UPDATE 7/24/2013: Mayor Rahm Emanuel on Thursday said the city's red-light ticket program features a number of improvements, including weekly meetings with the program vendor. He says motorists have been notified by mail that they will have additional time to appeal red-light tickets.
CHICAGO (CBS) -- In the wake of a Chicago Tribune investigation that questioned several unexplained spikes in red light camera tickets since 2007, city officials said they'll offer anyone who got a ticket during one of those spikes another shot at disputing the citation and getting a refund for the $100 fine.
At a hearing of the City Council Committee on Pedestrian and Traffic Safety, Transportation Commissioner Rebekah Scheinfeld reassured aldermen the mayor has reached out to Inspector General Joseph Ferguson to evaluate the red light camera program, following a Tribune investigation that found thousands of erroneous red light tickets might have been issued during mysterious spikes in citations over the past several years.
Scheinfeld said the city's Finance Department also will send letters to approximately 9,000 motorists who were issued a red light camera, at times when unusually high numbers of tickets were issued at 12 intersections cited by the Tribune. Those people will be invited to get a new review of their case, and if it's found the violation was an error, they'll get a refund.
CBS 2's Brad Edwards reports Dr. Kevin King has a question about his ticket at California and Peterson.
"I remember at the time thinking to myself, 'Wow, that's a really fast yellow light," King said.
Research from Barnet Fagel, the "red light doctor," shows the yellow was only 2. 8 seconds that's short the federally mandated minimum of 3, one example of a bigger issue.
"The revelation is the city is waking up to maybe they have a problem," said Barnet.
Ald. Jason Ervin (28th) asked whether if the new reviews should be limited to 12 intersections.
"Shouldn't that be applied to, in theory, any intersection or any camera that exists in the system?" he said.
Scheinfeld responded, "if we find in that past data that there are similar spikes of this magnitude, then yes I would recommend that we offer that same opportunity to people."
She noted no red light camera tickets are issued until evidence from a camera is reviewed by two people to confirm a violation occurred. If a ticket is issued, the car's owner has can appeal the ticket.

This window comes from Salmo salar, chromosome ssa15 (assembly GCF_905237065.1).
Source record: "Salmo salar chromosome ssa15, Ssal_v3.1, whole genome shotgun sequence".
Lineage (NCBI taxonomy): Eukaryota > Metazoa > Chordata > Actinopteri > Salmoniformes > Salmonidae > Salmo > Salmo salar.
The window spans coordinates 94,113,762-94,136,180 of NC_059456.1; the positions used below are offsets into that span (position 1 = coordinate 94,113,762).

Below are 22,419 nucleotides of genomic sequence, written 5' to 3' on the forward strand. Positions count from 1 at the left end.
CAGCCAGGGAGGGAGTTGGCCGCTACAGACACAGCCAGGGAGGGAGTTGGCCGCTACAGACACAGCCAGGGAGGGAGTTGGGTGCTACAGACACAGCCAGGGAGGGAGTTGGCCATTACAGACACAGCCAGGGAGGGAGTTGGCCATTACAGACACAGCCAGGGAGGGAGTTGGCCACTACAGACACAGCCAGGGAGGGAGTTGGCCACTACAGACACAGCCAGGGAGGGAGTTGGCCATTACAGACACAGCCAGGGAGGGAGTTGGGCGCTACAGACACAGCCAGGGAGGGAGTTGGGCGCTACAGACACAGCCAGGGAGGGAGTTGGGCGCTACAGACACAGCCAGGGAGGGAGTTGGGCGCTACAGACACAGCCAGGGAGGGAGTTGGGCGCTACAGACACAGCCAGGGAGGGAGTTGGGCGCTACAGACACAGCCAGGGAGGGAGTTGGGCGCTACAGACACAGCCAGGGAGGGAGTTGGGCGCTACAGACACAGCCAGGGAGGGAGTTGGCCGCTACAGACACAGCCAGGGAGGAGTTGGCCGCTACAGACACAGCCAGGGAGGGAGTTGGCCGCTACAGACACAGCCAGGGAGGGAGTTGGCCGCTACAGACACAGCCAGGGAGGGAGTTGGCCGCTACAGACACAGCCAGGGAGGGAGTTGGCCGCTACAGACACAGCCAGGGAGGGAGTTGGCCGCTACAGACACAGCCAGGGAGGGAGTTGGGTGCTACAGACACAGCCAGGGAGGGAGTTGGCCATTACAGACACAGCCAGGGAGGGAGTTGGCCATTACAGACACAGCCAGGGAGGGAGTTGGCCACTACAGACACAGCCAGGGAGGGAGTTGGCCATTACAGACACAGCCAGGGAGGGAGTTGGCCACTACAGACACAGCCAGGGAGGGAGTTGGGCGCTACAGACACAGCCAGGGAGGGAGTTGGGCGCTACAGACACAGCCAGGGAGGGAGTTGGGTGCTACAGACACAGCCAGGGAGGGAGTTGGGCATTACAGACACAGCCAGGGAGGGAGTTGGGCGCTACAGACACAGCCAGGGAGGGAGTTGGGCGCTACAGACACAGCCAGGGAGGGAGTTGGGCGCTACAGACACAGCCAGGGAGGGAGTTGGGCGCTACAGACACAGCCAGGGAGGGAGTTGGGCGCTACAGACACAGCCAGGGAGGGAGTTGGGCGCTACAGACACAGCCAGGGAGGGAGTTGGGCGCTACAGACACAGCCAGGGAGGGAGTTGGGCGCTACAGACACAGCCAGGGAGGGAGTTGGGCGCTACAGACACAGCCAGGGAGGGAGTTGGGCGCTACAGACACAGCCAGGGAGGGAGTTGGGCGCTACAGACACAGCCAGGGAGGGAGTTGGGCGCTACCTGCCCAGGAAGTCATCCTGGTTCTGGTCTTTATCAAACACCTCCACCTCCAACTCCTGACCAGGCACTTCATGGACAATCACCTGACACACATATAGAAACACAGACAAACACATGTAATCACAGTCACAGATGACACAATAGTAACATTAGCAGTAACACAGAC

The commissioner said the city has already begun reviewing red light program data in connection to the spikes reported by the Tribune, and she said they "appear to be anamolies."
"We have analyzed a sample of more than 300 violations that occurred during these periods and have found no instances of tickets issued in error and in all cases found evidence that the law was indeed violated," she said.
"It is important to note that there are always spikes in any automated enforcement system due to fluctuations in traffic volume and driver behavior where cameras are located. For example, if a street is closed for construction, increased traffic flow on an adjacent street or alternate route might drive up violations for a period of time during that construction. The occurrence of special events or severe weather can also create significant changes in traffic patterns," she added.
In particular, she noted one spike cited by the Tribune -- at 119th and Halsted in May and June 2011 -- appeared to be the result of a project to repair the 111th Street and 115th Street bridges over Interstate 57. Shcheinfeld said the city believes drivers likely used Halsted to bypass the construction work by exiting I-57 at 99th and Halsted, then heading south to 119th Street to get back on the interstate.
"This may explain an increase in rolling stops at the red light due to the high number of vehicles turning right at this location," she said.
Scheinfeld also told aldermen the city will begin posting online a tally of daily violations at each of the city's 174 intersections with red light cameras.
"This information will provide the public with increased transparency about the performance of our red light cameras and trends in violations," she said.
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